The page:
One patient advocacy group called the decision a mistake.

“Any one life is significant. In this case we’re talking about several thousand lives a year,” said Frank Burroughs of the Abigail Alliance, which advocates for access to experimental medicine.

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Teens Who Sleep Less More Likely to Lead Risky Lives September 30, 2011

Teens ages 14 to 18 who get fewer than 8 hours of sleep on school nights—some 70 percent of U.S. high school students—may be more likely to engage in risky behavior, according to a new study released Monday by the Centers for Disease Control.

The study’s authors examined the 2007 national Youth Risk Behavior survey and found that students who averaged less than a full night’s sleep were more likely to use drugs, drink alcohol, be depressed, and be less physically active than well-rested students.

Lela McKnight-Eily, the study’s lead author, says that it’s hard to tell if students are engaging in risky behavior because they’re not getting sufficient sleep, or if they’re not getting sufficient sleep because they’re engaging in risky behavior. She says a change in the brain’s chemistry that occurs during puberty causes the body’s internal clock, or circadian rhythm, to be knocked off track, causing irregular sleep patterns in many teens.

[Learn more about social networking and risky behavior.]

“There’s not a direction implied by this study. What we do know is that during the period of adolescence, there’s a change in biology that causes a two-hour delay in your circadian rhythm,” she says. “Even if they’re not out doing these risk[y] behaviors, they’re going to want to be out later, they’re going to want to wake up later.”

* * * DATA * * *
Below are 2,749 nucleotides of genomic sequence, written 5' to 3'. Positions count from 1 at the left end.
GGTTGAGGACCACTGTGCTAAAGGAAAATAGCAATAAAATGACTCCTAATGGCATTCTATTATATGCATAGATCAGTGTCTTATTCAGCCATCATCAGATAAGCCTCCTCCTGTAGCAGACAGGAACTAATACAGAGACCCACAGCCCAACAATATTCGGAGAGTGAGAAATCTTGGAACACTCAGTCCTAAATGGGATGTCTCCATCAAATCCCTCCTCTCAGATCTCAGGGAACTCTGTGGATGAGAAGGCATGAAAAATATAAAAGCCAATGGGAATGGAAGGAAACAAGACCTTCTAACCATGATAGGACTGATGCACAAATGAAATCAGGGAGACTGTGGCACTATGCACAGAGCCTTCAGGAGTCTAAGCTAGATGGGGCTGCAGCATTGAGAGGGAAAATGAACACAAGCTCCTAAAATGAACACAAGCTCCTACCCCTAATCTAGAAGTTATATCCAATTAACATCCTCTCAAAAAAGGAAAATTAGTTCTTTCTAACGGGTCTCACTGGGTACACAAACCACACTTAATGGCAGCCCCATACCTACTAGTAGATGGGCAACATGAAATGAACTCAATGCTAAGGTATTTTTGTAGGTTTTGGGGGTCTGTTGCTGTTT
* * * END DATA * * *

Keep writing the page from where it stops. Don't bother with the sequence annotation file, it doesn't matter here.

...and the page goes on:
McKnight-Eily says that broad, societal changes are causing teens today to get less sleep than in the past. “The TV doesn’t turn off anymore; they can text; they can use computers,” she says. “I think there’s a combination of factors going on.”

She says that being up late surfing the Internet or watching TV when trying to fall asleep can cause restless nights. She adds that it’s important for teens to have a somewhat regular sleep schedule.

Length of sleep seemed to have the greatest correlation with the following health-risk behaviors:

Insufficient sleepers average fewer than eight hours of sleep per night; sufficient sleepers average at least eight hours of sleep per night.

See how your school stacks up in our rankings of Best High Schools. Have something of interest to share? Send your news to us at highschoolnotes@usnews.com.

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Ongoing cantaloupe outbreak linked to 13 deaths September 29, 2011

(CNN) — An outbreak of illness linked to consumption of tainted cantaloupes has been linked to 13 deaths and 72 illnesses in 18 states, a federal disease agency reported Wednesday.

The outbreak — blamed on the bacteria Listeria monocytogenes — was first reported September 12, when the Centers for Disease Control and Prevention said 15 people in four states had been infected. The illnesses were traced to consumption of Rocky Ford cantaloupes grown at Jensen Farms’ fields in Granada, Colorado.

The deaths reported as of Tuesday morning occurred in Colorado (two), Kansas (one), Maryland (one), Missouri (one), Nebraska (one), New Mexico (four), Oklahoma (one), and Texas (two).